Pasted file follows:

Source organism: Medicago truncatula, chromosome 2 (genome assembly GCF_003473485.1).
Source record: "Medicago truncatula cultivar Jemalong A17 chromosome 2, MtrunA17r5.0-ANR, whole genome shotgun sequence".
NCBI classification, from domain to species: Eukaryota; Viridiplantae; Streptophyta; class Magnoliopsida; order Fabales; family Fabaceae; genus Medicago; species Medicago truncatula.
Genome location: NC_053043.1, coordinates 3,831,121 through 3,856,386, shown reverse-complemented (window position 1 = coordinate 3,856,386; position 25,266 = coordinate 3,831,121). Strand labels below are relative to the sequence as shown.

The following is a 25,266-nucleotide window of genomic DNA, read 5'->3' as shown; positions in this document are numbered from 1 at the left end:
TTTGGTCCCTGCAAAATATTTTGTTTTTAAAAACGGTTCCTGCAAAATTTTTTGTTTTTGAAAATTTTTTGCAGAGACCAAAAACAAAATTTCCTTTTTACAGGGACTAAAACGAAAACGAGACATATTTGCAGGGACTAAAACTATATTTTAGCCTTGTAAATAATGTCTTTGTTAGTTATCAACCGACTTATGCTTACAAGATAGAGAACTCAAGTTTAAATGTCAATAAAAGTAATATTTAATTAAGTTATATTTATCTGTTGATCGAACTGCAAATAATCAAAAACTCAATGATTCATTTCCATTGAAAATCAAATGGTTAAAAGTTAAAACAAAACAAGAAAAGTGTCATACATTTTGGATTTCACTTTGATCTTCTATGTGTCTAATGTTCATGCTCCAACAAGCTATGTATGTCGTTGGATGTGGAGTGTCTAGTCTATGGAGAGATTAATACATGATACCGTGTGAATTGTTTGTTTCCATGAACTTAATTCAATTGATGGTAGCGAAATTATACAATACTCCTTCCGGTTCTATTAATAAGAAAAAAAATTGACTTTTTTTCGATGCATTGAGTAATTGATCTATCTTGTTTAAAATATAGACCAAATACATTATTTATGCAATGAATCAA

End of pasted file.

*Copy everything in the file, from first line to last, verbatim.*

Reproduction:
Source organism: Medicago truncatula, chromosome 2 (genome assembly GCF_003473485.1).
Source record: "Medicago truncatula cultivar Jemalong A17 chromosome 2, MtrunA17r5.0-ANR, whole genome shotgun sequence".
NCBI classification, from domain to species: Eukaryota; Viridiplantae; Streptophyta; class Magnoliopsida; order Fabales; family Fabaceae; genus Medicago; species Medicago truncatula.
Genome location: NC_053043.1, coordinates 3,831,121 through 3,856,386, shown reverse-complemented (window position 1 = coordinate 3,856,386; position 25,266 = coordinate 3,831,121). Strand labels below are relative to the sequence as shown.

The following is a 25,266-nucleotide window of genomic DNA, read 5'->3' as shown; positions in this document are numbered from 1 at the left end:
TTTGGTCCCTGCAAAATATTTTGTTTTTAAAAACGGTTCCTGCAAAATTTTTTGTTTTTGAAAATTTTTTGCAGAGACCAAAAACAAAATTTCCTTTTTACAGGGACTAAAACGAAAACGAGACATATTTGCAGGGACTAAAACTATATTTTAGCCTTGTAAATAATGTCTTTGTTAGTTATCAACCGACTTATGCTTACAAGATAGAGAACTCAAGTTTAAATGTCAATAAAAGTAATATTTAATTAAGTTATATTTATCTGTTGATCGAACTGCAAATAATCAAAAACTCAATGATTCATTTCCATTGAAAATCAAATGGTTAAAAGTTAAAACAAAACAAGAAAAGTGTCATACATTTTGGATTTCACTTTGATCTTCTATGTGTCTAATGTTCATGCTCCAACAAGCTATGTATGTCGTTGGATGTGGAGTGTCTAGTCTATGGAGAGATTAATACATGATACCGTGTGAATTGTTTGTTTCCATGAACTTAATTCAATTGATGGTAGCGAAATTATACAATACTCCTTCCGGTTCTATTAATAAGAAAAAAAATTGACTTTTTTTCGATGCATTGAGTAATTGATCTATCTTGTTTAAAATATAGACCAAATACATTATTTATGCAATGAATCAA